Whether the release of some nine thousand prisoners from Burma’s jails last week was an act of self-described goodwill or a strategic manoeuvre by a government preparing the latest phase in its program for continued political control is of little significance when seen against the country’s unchanging legal codes, courts and policing agencies. The excitement over the discharge of star political prisoner U Win Tin, who is a former senior journalist and veteran activist, has not been matched by scrutiny of the laws and institutions that made his long imprisonment possible.
How Burma’s criminal justice agencies have over the last half-century been turned into agencies for injustice is the subject of recent research by the Asian Legal Resource Centre. The Hong Kong-based group has marked the one-year anniversary of the protests last September with a study that links ten cases against alleged protestors and their ringleaders to phased decades-long attacks on a legal system that was once ranked highly in Asia but is now among its worst.
The study, “Saffron Revolution imprisoned, law demented“, reveals the integral yet deeply flawed role that the courts in Burma have played in both guaranteeing and exacerbating nationwide systemic abuse of fundamental human rights. It outlines the executive project to destroy judicial integrity and independence begun in 1962, when General Ne Win seized power, and points to how its consequences are reflected in the behaviour of judges, police and other functionaries today.
Among the common features of the ten cases selected for the study are the absence of rudimentary legal procedure and careless disregard for even minimal standards under domestic law, to say nothing of international norms. Most of the accused were taken and held illegally, some for months, before being brought to court. Little if any evidence has been produced against the defendants, and the police lodging a number of charges admitted that they didn’t know the facts as soldiers had done their work for them.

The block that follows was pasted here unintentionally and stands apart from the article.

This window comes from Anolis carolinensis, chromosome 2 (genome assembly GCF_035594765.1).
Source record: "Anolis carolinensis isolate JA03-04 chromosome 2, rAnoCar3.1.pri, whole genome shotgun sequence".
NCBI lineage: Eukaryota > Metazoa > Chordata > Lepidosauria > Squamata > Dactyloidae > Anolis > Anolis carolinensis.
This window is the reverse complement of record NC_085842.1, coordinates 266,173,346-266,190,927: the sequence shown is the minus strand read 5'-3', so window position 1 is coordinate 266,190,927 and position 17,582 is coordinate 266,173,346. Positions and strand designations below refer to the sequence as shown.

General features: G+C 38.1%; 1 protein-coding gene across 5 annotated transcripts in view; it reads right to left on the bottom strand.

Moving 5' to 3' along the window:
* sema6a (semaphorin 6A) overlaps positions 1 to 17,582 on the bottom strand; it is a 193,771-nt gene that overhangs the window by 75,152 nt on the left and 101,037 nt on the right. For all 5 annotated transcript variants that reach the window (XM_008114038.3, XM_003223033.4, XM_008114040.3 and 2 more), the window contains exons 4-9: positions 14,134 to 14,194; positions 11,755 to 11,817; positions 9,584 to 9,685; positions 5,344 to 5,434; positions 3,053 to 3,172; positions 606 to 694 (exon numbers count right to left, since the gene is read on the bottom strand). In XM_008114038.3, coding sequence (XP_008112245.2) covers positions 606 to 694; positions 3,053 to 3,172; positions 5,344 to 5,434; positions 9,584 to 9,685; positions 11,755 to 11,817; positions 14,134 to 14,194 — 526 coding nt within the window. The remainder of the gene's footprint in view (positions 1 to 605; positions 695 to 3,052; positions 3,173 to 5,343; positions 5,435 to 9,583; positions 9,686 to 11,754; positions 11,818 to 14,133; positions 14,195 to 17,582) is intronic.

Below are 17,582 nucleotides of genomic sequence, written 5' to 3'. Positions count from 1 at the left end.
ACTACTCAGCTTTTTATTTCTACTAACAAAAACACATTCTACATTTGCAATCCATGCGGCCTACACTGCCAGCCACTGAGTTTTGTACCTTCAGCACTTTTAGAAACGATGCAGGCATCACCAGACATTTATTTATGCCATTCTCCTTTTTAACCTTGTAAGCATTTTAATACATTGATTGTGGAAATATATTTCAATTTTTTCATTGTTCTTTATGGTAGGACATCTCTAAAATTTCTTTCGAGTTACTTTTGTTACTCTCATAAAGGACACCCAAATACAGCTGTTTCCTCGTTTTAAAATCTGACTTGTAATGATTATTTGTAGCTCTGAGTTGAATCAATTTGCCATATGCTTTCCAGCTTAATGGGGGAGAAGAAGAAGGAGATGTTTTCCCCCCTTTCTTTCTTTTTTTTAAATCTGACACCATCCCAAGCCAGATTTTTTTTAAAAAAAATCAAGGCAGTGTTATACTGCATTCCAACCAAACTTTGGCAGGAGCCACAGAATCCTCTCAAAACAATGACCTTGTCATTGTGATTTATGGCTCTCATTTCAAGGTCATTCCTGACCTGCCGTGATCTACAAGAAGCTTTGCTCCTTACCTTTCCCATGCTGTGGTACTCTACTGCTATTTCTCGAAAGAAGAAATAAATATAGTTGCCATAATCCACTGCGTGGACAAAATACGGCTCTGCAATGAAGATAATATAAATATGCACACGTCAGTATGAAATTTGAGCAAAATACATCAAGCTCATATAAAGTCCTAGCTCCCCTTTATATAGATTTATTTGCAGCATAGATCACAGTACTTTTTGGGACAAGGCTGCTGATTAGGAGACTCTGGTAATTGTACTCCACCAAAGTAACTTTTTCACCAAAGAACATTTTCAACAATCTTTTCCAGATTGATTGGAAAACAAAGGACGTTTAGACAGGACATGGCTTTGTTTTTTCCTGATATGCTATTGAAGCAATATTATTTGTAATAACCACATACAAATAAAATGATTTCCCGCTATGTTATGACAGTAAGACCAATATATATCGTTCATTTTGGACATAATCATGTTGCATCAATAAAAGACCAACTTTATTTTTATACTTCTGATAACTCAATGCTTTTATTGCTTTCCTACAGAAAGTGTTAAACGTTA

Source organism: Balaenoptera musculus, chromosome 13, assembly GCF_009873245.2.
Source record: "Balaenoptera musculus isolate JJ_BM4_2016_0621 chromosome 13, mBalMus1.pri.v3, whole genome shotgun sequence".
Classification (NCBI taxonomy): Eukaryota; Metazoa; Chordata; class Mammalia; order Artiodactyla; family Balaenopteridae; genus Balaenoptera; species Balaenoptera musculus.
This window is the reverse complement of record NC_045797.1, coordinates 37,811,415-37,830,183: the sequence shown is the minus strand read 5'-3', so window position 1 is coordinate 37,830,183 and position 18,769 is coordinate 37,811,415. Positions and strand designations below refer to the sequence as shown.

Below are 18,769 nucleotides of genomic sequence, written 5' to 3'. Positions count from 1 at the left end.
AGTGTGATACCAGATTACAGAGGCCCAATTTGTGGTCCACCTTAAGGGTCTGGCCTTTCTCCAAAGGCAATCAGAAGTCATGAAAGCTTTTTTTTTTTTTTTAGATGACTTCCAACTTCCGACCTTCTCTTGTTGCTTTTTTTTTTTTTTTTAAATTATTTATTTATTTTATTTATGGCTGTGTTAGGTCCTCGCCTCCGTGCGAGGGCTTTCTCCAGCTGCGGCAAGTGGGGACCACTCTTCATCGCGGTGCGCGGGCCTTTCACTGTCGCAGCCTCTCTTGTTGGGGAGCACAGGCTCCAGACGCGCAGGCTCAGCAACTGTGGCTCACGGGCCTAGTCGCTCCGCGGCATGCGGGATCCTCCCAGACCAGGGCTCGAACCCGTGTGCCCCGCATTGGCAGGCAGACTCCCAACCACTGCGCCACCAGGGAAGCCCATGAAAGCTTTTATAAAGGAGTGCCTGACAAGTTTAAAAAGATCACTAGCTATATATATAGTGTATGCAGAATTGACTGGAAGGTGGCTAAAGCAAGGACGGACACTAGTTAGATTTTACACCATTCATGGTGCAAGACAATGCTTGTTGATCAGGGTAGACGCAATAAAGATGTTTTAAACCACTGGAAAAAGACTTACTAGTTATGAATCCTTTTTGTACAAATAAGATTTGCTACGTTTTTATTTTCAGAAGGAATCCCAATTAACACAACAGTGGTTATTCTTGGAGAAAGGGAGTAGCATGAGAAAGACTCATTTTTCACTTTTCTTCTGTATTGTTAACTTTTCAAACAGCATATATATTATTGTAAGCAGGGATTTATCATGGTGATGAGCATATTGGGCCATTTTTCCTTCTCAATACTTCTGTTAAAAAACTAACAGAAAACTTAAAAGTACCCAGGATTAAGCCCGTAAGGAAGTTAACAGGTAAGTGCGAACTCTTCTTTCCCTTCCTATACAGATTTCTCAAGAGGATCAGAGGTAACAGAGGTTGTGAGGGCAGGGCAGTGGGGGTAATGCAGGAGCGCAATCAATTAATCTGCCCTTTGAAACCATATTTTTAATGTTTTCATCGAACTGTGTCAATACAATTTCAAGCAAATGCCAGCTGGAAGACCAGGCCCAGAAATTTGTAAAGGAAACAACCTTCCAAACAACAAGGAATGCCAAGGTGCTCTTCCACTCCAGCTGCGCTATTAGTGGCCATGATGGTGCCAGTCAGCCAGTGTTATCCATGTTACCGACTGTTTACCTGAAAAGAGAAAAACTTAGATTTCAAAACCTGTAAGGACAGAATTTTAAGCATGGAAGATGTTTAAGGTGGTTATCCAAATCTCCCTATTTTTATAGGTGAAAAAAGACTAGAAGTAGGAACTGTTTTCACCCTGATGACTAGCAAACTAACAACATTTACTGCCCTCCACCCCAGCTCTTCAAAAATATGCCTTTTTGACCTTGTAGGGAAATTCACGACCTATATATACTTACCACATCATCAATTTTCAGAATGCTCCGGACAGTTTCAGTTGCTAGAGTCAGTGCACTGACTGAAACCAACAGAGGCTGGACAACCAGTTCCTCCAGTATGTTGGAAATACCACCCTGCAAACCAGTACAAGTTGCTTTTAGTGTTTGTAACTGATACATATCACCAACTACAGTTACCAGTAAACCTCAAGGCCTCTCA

The case of Khin Moe Aye and Kyaw Soe is indicative. The two were in December accused of holding foreign currency illegally, yet the search that supposedly uncovered the US dollars in their bags was not made until they were already inside the central prison. What then were the grounds for military intelligence officers to waylay them and send them there? And if they were suspected of a crime why were they sent to jail and not a police station as required by law? Whatever the answers to these questions may be, they are not legally coherent ones.
In contrast to the opened doors of the prisons that excited media interest last week, the case of Khin Moe Aye and Kyaw Soe, like those of other Septemberists, is being tried behind closed ones. That to do this contradicts an article of a judiciary law that it itself introduced is no obstacle for a regime that understands legality only in terms of its own exclusive purposes. Its critics must do more to explore and articulate this aspect of its authoritarian rule if they are to make sense of their own agenda, let alone that of the military. Otherwise, there is little to be said about the intermittent liberating of some convicts, just as there is little to be gained from the making of incessant demands for the freeing of detainees who may walk out an open door today, only to walk back in again via the same closed courts tomorrow.